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Heritage Traveler: Connecting a 20 Year Gap

Student Jessica DePeppo’s grandparents, Susan De Luca (second from left) and Anthony De Luca (second from right), celebrate the marriage of Margherita De Luca (center) in this photograph from June 1955. Jessica met Margherita, her maternal great aunt, for the first time when she visited Italy during the Fall 2014 voyage.

When I arrived in Naples, Italy at noon on the sixteenth of October, I had no idea what a crazy two days were ahead of me. Twenty minutes after checking into our hotel, my boyfriend Tim and I were discussing what to see and do for the rest of the day when the phone rang and the woman at the front desk had told us that a man was waiting for us downstairs. My thoughts began to race as I racked my brain for any sort of clue as to who was downstairs. Was it really my cousin Raffaele, whom I was trying to meet up with?

Vico Equense, Italy
View of Vico Equense, a small town of Naples in Southern Italy, where members of Jessica’s family live.

I reread old emails with my mother quickly that contained desires and wishes to meet the family I had never known in Italy, but there was never a confirmation of these plans. Sure enough when we walked downstairs I was greeted with a huge smile and a kiss on both cheeks from my cousin, who I barely knew existed. He was a tall man who spoke very good English for someone who hadn’t needed to use it in 20 years, and he was so excited for me to be there. He handed me the phone and I found my grandfather, who I call Nonno, on the other end. Speaking to Nonno was so heartwarming because he was so excited for me to meet his family, especially his sister, whom he has not seen since he was in Italy 20 years ago.

Jessica DePeppo and Zia Margherita
Fall 2014 student Jessica DePeppo with her maternal great aunt Margherita De Luca in Italy.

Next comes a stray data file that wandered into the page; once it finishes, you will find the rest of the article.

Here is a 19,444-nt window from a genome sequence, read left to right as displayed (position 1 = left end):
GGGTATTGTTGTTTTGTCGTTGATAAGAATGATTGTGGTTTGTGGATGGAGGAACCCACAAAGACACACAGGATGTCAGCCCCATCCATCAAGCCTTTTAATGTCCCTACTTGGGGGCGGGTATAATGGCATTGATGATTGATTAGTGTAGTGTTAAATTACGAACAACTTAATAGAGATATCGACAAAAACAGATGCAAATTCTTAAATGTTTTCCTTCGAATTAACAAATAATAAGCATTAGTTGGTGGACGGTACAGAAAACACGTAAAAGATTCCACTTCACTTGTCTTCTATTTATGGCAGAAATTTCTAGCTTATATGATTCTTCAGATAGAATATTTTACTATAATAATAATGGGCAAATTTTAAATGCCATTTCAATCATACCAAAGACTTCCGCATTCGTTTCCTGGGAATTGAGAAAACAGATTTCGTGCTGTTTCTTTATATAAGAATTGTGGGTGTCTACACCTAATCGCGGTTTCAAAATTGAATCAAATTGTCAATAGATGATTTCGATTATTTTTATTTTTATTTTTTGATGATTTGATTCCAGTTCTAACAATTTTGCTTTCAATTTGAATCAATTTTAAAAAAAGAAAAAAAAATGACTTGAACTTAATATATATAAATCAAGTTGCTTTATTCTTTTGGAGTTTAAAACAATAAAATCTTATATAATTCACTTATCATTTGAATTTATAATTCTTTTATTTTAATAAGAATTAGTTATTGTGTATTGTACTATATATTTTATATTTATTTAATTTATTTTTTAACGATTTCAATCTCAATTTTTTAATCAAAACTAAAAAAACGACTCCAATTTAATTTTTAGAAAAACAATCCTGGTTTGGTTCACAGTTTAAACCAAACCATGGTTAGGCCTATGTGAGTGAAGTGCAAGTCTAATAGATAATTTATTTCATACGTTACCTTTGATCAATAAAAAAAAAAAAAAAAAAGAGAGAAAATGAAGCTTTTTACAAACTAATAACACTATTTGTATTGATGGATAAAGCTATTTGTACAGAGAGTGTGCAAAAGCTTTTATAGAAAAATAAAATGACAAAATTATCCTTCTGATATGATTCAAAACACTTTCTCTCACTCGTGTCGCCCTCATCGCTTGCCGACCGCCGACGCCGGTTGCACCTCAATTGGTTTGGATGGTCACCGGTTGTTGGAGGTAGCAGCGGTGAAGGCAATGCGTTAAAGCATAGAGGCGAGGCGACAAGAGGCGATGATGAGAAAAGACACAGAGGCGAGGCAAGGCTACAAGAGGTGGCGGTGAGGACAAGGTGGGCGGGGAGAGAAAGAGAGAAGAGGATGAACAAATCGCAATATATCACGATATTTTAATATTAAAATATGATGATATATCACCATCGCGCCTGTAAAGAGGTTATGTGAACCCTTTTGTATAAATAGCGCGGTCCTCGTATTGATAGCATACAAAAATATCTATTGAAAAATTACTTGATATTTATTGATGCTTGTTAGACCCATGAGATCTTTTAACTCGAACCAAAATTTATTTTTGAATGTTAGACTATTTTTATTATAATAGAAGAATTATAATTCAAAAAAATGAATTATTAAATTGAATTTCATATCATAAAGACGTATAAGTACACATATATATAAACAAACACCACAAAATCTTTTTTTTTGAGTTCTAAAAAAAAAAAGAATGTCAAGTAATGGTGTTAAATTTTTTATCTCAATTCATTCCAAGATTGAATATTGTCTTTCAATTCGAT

We got into the car with no idea what to expect and drove out of Naples and to a little town right outside of Sorrento called Vico Equense, where my great aunt and other cousins were currently living. Zia Margherita was a short little 84 year-old woman who looks strikingly like Nonno and is only a year older. When we walked into their apartment she wordlessly grabbed me by the hands and stared at me for a little, having lost the ability to speak at her age. When they told her who I was and how we were related, she instantly took my face in her hands and kissed both of my cheeks multiple times before pulling away with the biggest grin on her face. We sat and tried to converse, but all we could manage was to hold hands and stare at each other in amazement. It was such an incredible feeling to be able to meet someone so important in my family, yet so strange that after 20 years of my life this was my first time meeting her.


DePeppo also visited Pompeii, only an hour from Zia Margherita’s home.

The rest of the day and the next passed in a blur of amazing food and sightseeing with my cousins. Tim and I even snuck away for a few hours to tour Pompeii and that was an amazing experience in itself. On the last visit to see Zia Margherita, I could already start to feel a weird sense of homesickness in my stomach. Coming from an Italian family, being immersed in the Italian culture felt like being home. I was very sad to leave my newly discovered family. They made me promise to try to bring my mother and Nonno to Italy for Christmas, before saying goodbye and leaving me with the biggest smile on my face.

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